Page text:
hwk228-4 - Introduction to Ring Theory Math 228 Unless...

Info iconThis preview shows pages 1–2. Sign up to view the full content.

View Full Document Right Arrow Icon

Info iconThis preview has intentionally blurred sections. Sign up to view the full version.

View Full DocumentRight Arrow Icon
This is the end of the preview. Sign up to access the rest of the document.

Unformatted text preview: Introduction to Ring Theory. Math 228 Unless otherwise stated, homework problems are taken from Hungerford, Abstract Algebra, Second Edition. Homework 4 - due February 9 2.1.11 b, d: Find all solutions of each congruence: (b) 3 x ≡ 1 (mod 7) (d) 6 x ≡ 10 (mod 15) Solution: (b) Since (3 , 7) = 1, this equation has one solution. By simple inspection (or by Euclidean algorithm) we see that 1 = 7- 3 · 2. This means that x ≡ - 2 ≡ 5 (mod 7) is the solution. (d) Since (6 , 15) = 3 (by factorization), this equation has no solution, since 3 6 | 10. 2.2.8: (a) Solve the equation x 2 + x = 0 in Z 5 . (b) Solve the equation x 2 + x = 0 in Z 6 . (c) If p is prime, prove that the only solutions of x 2 + x = 0 in Z p are 0 and p- 1. Solution: (a) In Z 5 : 2 + 0 = 0 3 2 + 3 = 2 1 2 + 1 = 2 4 2 + 4 = 0 2 2 + 2 = 1 Then the solutions for x 2 + x = 0 in Z 5 are x = 0 or 4. (b) In Z 6 : 2 + 0 = 0 3 2 + 3 = 0 1 2 + 1 = 2 4 2 + 4 = 2 2 2 + 2 = 0 5 2 + 5 = 0 Then the solutions for x 2 + x = 0 in Z 6 are x = 0 , 2...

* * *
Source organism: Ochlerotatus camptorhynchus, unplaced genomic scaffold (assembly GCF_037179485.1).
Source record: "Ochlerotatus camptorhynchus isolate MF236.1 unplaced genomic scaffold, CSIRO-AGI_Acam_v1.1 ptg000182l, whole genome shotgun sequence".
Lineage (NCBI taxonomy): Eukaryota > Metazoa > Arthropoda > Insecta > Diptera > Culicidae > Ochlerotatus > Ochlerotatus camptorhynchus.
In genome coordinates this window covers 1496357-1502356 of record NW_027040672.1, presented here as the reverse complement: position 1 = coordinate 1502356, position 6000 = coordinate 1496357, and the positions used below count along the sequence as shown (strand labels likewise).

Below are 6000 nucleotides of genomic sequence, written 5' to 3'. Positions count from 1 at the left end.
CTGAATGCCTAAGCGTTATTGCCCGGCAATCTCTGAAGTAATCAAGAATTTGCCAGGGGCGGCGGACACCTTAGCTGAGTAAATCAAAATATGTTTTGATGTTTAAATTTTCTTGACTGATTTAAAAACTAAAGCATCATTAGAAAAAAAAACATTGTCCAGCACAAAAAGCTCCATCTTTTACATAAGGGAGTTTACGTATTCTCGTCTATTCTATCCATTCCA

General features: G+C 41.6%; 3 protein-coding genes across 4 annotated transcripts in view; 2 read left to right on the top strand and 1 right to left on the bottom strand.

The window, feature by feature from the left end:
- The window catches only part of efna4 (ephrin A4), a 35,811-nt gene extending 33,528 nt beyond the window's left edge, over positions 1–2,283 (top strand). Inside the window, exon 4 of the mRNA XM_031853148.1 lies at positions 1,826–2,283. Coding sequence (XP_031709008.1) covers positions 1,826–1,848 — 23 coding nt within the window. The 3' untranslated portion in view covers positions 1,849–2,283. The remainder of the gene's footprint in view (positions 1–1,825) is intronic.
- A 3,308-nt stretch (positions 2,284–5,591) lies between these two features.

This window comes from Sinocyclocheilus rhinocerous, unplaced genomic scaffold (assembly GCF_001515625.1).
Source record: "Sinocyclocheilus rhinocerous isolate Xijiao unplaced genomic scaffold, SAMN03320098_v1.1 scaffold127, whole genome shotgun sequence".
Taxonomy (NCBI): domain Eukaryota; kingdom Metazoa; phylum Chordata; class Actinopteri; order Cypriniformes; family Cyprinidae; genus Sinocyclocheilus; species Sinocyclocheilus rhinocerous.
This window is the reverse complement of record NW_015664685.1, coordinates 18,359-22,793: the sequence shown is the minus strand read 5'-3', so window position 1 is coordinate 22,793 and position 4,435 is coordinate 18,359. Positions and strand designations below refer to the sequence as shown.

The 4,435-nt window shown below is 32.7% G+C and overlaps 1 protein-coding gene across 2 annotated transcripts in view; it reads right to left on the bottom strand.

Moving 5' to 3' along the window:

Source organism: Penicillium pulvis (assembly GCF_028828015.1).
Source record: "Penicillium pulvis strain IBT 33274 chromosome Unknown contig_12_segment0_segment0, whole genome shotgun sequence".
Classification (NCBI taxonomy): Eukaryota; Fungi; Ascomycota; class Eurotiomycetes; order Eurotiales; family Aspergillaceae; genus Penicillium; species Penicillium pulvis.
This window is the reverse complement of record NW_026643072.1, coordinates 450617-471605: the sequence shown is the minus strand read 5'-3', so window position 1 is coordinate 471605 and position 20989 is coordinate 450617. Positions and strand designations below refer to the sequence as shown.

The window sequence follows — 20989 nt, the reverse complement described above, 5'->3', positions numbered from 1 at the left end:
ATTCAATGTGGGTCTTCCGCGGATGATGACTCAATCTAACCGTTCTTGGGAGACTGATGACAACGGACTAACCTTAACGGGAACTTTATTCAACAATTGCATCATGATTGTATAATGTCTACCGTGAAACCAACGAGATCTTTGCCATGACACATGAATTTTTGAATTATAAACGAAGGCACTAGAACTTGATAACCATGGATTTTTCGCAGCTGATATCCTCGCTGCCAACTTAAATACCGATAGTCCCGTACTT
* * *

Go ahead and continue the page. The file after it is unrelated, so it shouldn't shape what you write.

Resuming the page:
View Full Document

This note was uploaded on 11/03/2010 for the course MATH 262-338-20 taught by Professor Gieseker,d. during the Fall '10 term at UCLA.

Page1 / 4

hwk228-4 - Introduction to Ring Theory Math 228 Unless...

This preview shows document pages 1 - 2. Sign up to view the full document.

View Full Document Right Arrow Icon
Ask a homework question - tutors are online